|Publication number||US4734805 A|
|Application number||US 06/700,202|
|Publication date||Mar 29, 1988|
|Filing date||Feb 11, 1985|
|Priority date||Feb 9, 1984|
|Publication number||06700202, 700202, US 4734805 A, US 4734805A, US-A-4734805, US4734805 A, US4734805A|
|Inventors||Tadaharu Yamada, Makoto Watanabe|
|Original Assignee||Nec Corporation|
|Export Citation||BiBTeX, EndNote, RefMan|
|Patent Citations (9), Non-Patent Citations (4), Referenced by (45), Classifications (15), Legal Events (6)|
|External Links: USPTO, USPTO Assignment, Espacenet|
The present invention relates to a mechanism for supporting a magnetic head which records and reproduces data to a magnetic disk. More particularly, this invention relates to a structure of a suspension element for supporting a head slider.
The magnetic head slider has a transducing gap and a magnetic circuit and moves to radially accessing different data tracks on the surface of a rotating magnetic disk at high speed for recording data on the disk or reproducing the recorded data. It is necessary for the head slider to follow the changing topography (surface irregularities) of the rotating disk with keeping a constant floating space to the disk surface, as well as to be positioned at a target track on the surface of the disk at high speed and with high accuracy. For these reasons, the mechanism for supporting the head slider is required to press the head slider against the surface of the disk with an appropriate loading force. Further, the supporting mechanism is required to be flexible in the direction orthogonal to the disk surface, but rigid in the direction parallel to the disk surface.
In addition, there are many factors emitting a vibration in a magnetic disk driving apparatus. For example, a driving mechanism for rotating the magnetic disk, and an actuator assembly for moving the head slider in the radial direction of the disk emit vibrations. Further, the head supporting mechanism receives variant pressing force from the head slider floating on the disk in response to the changing topography of the disk surface. Therefore, the variance of the pressing force to the head supporting mechanism may causes the vibration in a resonant frequency. Accordingly, the head supporting mechanism is required not to give detrimental vibrations to the head slider.
This type of magnetic head supporting mechanism is disclosed in the U.S. Pat. Nos. 3,931,641 and 4,167,765. In these magnetic head supporting mechanism, the head slider is mounted on a flexure including a center tongue and two outer fingers. The flexure is secured to the appex of a suspension element including a triangular load beam section. The load beam section is provided with flanges to form a rigid beam structure. The suspension element is secured to a rigid arm section at its base portion. This head supporting mechanism resiliently supports the head slider closely to the disk surface such that the suspension element is substantially parallel to the disk surface.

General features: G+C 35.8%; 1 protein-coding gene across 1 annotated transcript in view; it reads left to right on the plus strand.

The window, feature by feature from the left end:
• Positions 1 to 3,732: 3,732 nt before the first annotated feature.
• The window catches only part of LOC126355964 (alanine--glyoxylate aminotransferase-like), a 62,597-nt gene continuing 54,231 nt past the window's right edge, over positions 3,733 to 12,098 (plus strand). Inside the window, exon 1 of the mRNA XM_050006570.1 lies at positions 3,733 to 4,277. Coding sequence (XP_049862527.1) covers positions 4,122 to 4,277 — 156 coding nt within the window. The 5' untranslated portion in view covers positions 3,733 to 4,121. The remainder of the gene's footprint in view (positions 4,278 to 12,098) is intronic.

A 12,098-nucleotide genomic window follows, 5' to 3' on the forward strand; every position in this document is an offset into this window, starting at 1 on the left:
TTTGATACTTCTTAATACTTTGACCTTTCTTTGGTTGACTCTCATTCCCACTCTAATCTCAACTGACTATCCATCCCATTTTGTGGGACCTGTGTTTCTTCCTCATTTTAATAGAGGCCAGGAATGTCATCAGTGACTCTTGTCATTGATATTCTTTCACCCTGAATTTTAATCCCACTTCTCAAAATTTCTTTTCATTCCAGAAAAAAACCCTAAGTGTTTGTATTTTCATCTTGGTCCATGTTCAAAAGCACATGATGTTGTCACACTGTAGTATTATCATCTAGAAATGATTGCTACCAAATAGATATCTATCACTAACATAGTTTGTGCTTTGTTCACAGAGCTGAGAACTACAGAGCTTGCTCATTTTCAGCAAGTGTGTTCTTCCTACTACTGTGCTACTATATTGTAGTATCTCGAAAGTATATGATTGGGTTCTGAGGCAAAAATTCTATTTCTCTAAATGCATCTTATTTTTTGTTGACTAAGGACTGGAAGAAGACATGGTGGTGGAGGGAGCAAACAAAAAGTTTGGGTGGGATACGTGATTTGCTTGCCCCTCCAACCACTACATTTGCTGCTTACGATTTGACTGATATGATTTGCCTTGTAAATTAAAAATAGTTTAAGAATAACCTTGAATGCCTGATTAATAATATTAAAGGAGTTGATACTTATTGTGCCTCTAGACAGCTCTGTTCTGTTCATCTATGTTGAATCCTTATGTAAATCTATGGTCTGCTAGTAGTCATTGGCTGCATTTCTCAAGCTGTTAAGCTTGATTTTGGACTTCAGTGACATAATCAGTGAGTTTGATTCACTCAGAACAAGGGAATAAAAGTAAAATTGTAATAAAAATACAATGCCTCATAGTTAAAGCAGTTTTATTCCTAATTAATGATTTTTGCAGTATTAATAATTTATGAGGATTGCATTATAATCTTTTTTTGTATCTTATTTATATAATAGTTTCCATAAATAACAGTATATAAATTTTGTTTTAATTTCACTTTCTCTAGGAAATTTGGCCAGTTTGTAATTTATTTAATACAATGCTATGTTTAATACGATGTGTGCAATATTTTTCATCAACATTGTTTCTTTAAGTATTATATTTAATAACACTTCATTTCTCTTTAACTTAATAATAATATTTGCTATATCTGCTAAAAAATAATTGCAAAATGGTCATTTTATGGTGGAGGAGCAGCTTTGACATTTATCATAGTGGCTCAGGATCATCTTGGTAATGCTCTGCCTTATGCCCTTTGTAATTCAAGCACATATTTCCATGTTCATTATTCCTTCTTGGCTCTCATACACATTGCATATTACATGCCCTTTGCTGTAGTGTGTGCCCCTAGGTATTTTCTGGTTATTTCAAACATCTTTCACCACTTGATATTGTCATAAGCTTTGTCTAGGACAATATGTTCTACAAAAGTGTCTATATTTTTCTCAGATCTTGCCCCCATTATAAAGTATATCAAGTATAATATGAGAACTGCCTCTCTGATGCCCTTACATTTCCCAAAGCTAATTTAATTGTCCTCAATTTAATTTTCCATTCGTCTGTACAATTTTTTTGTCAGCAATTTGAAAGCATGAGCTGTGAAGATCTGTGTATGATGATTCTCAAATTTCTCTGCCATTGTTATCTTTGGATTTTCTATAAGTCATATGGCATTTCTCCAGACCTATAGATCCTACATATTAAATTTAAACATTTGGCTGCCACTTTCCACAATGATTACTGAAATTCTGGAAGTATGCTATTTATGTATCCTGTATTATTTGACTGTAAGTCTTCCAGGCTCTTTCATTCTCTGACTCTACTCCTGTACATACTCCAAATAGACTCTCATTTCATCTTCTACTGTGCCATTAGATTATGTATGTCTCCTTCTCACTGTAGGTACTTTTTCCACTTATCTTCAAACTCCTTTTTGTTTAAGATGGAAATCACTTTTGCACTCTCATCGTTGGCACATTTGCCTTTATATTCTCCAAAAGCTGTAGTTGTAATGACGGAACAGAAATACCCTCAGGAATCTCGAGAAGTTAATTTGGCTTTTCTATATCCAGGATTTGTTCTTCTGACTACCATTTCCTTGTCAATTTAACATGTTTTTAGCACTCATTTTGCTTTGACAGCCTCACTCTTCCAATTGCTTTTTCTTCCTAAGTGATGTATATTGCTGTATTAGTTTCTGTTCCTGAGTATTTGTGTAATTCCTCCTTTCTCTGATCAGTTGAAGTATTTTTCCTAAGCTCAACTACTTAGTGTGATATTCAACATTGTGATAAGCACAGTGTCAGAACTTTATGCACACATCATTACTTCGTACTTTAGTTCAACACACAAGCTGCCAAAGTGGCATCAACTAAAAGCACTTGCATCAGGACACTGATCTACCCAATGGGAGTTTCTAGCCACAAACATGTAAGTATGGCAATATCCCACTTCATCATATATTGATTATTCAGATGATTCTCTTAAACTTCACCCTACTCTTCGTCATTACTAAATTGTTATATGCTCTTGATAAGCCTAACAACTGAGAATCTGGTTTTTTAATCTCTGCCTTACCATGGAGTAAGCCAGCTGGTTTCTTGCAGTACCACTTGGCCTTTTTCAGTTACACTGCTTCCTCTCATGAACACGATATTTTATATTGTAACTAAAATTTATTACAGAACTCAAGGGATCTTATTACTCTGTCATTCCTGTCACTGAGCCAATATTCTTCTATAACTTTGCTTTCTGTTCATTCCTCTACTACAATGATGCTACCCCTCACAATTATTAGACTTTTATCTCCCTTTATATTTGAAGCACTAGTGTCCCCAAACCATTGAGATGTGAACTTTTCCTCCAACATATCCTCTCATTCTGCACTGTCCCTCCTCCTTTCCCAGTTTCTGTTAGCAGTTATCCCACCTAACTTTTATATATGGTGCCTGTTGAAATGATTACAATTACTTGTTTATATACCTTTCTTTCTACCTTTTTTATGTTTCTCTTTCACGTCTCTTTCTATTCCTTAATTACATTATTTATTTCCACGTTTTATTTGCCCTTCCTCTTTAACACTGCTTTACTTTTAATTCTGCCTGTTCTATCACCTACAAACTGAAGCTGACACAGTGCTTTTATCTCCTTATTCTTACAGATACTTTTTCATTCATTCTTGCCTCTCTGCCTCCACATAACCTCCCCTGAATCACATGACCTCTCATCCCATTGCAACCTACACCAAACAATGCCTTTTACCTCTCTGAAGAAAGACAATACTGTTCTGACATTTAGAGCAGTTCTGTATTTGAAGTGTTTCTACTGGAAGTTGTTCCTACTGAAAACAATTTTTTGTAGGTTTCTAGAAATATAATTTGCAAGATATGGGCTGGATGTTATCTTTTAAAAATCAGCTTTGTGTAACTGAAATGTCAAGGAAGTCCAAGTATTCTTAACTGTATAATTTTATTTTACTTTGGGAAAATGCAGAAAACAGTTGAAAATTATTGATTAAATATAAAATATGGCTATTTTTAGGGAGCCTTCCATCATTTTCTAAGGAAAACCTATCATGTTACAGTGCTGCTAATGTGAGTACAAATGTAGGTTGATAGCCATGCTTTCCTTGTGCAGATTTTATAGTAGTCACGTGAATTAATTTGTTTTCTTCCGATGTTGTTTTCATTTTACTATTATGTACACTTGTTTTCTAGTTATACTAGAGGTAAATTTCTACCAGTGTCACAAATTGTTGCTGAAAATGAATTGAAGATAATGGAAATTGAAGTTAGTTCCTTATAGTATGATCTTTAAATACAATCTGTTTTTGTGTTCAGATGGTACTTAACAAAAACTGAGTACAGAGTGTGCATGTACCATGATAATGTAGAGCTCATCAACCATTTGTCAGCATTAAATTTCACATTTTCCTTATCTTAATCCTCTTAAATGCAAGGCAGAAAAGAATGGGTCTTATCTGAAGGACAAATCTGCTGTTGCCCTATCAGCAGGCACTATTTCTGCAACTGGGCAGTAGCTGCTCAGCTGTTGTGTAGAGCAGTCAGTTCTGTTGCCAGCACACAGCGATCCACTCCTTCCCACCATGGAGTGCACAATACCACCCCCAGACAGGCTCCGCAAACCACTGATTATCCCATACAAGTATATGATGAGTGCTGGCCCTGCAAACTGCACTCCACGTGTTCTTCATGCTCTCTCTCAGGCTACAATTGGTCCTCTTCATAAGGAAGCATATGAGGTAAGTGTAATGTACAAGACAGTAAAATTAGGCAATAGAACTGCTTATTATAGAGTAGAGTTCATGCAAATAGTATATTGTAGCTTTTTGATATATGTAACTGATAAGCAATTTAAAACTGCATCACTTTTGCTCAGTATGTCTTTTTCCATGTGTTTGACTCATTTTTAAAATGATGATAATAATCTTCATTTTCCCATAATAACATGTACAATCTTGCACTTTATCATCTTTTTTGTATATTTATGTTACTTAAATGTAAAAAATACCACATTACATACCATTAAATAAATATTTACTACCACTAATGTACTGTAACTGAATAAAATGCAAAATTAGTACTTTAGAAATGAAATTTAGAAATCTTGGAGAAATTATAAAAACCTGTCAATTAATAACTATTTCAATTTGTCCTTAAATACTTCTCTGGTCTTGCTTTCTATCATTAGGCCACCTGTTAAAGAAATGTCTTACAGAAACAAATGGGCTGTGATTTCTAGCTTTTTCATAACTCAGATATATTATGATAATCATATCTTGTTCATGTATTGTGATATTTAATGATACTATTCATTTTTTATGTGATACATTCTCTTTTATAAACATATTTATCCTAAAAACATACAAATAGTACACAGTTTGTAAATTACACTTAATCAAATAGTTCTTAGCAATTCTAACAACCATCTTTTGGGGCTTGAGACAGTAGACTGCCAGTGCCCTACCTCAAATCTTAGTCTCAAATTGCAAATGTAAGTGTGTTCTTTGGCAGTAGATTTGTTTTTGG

Such a conventional magnetic head supporting mechanism permits the head slider to follow the changing topography of the disk. Further, this supporting mechanism presses the head slider with a proper pressure in a direction orthogonal to the disk surface. However, in recording or reproducing operation, the suspension element vibrates in both its longitudinal axial direction and the direction which is orthogonal to the longitudinal axis and parallel to the disk surface due to the aforementioned vibrations. This vibration is directly transmitted to the head slider through the beam structure. In consequence, the head slider also vibrates in directions parallel to the disk surface during the recording and reproducing operation. Namely, the head slider vibrates over a target track and the recording or reproduced signal degrades in quality. Therefore, sufficient width of the track pitch is required to cover the amplitude of the vibration of the slider. Thus, the vibration of the suspension element has been one of the reasors of preventing the increase in the track density of the disk.
Accordingly, an object of the present invention is to damp the vibration of the suspension element of the magnetic head supporting mechanism.
Another object of the present invention is to provide a magnetic head supporting mechanism which can position the magnetic head at a target track with high accuracy.
The inventors of the present invention have found that a phenomenon such that the head slider vibrates in the directions parallel to the disk surface is attributable to the minute irregularities existing on the surface of a resilent section of the suspension element in the vicinity of the mount portion of the suspension element to the arm section.
According to the present invention, there is provided a magnetic head supporting mechanism in which a flexible resin is firmly attached to the resilent section of the suspension element.